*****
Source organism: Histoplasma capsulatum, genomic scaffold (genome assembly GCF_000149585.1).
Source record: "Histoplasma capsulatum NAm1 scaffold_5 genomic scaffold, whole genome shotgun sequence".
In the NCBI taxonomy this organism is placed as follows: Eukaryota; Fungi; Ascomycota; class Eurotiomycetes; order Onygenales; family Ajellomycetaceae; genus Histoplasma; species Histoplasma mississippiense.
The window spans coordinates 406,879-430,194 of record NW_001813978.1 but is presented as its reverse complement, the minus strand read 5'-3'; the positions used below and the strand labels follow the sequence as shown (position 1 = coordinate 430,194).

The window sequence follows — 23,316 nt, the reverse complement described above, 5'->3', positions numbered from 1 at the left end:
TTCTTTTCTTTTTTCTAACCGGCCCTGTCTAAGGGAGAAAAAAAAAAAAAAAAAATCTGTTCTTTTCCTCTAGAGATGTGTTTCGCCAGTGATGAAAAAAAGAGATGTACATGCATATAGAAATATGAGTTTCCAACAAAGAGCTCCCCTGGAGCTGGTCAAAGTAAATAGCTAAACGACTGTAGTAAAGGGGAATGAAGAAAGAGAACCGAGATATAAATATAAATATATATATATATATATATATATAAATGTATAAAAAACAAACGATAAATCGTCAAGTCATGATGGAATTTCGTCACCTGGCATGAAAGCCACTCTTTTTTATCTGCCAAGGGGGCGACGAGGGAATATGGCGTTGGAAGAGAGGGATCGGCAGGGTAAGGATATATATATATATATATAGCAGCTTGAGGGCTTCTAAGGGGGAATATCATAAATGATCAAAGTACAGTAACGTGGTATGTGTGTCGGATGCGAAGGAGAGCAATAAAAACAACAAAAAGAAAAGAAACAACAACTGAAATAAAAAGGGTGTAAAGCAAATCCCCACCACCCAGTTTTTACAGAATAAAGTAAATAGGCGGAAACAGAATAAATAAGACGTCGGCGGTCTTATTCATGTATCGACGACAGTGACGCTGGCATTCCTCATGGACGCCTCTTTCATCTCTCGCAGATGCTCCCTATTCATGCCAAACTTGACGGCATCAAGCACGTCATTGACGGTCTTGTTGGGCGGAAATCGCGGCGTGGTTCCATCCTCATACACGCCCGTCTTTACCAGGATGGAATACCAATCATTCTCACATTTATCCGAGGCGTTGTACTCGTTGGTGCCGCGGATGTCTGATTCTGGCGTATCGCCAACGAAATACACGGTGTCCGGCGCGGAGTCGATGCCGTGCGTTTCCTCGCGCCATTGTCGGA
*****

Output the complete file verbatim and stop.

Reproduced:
Source organism: Histoplasma capsulatum, genomic scaffold (genome assembly GCF_000149585.1).
Source record: "Histoplasma capsulatum NAm1 scaffold_5 genomic scaffold, whole genome shotgun sequence".
In the NCBI taxonomy this organism is placed as follows: Eukaryota; Fungi; Ascomycota; class Eurotiomycetes; order Onygenales; family Ajellomycetaceae; genus Histoplasma; species Histoplasma mississippiense.
The window spans coordinates 406,879-430,194 of record NW_001813978.1 but is presented as its reverse complement, the minus strand read 5'-3'; the positions used below and the strand labels follow the sequence as shown (position 1 = coordinate 430,194).

The window sequence follows — 23,316 nt, the reverse complement described above, 5'->3', positions numbered from 1 at the left end:
TTCTTTTCTTTTTTCTAACCGGCCCTGTCTAAGGGAGAAAAAAAAAAAAAAAAAATCTGTTCTTTTCCTCTAGAGATGTGTTTCGCCAGTGATGAAAAAAAGAGATGTACATGCATATAGAAATATGAGTTTCCAACAAAGAGCTCCCCTGGAGCTGGTCAAAGTAAATAGCTAAACGACTGTAGTAAAGGGGAATGAAGAAAGAGAACCGAGATATAAATATAAATATATATATATATATATATATATAAATGTATAAAAAACAAACGATAAATCGTCAAGTCATGATGGAATTTCGTCACCTGGCATGAAAGCCACTCTTTTTTATCTGCCAAGGGGGCGACGAGGGAATATGGCGTTGGAAGAGAGGGATCGGCAGGGTAAGGATATATATATATATATATAGCAGCTTGAGGGCTTCTAAGGGGGAATATCATAAATGATCAAAGTACAGTAACGTGGTATGTGTGTCGGATGCGAAGGAGAGCAATAAAAACAACAAAAAGAAAAGAAACAACAACTGAAATAAAAAGGGTGTAAAGCAAATCCCCACCACCCAGTTTTTACAGAATAAAGTAAATAGGCGGAAACAGAATAAATAAGACGTCGGCGGTCTTATTCATGTATCGACGACAGTGACGCTGGCATTCCTCATGGACGCCTCTTTCATCTCTCGCAGATGCTCCCTATTCATGCCAAACTTGACGGCATCAAGCACGTCATTGACGGTCTTGTTGGGCGGAAATCGCGGCGTGGTTCCATCCTCATACACGCCCGTCTTTACCAGGATGGAATACCAATCATTCTCACATTTATCCGAGGCGTTGTACTCGTTGGTGCCGCGGATGTCTGATTCTGGCGTATCGCCAACGAAATACACGGTGTCCGGCGCGGAGTCGATGCCGTGCGTTTCCTCGCGCCATTGTCGGA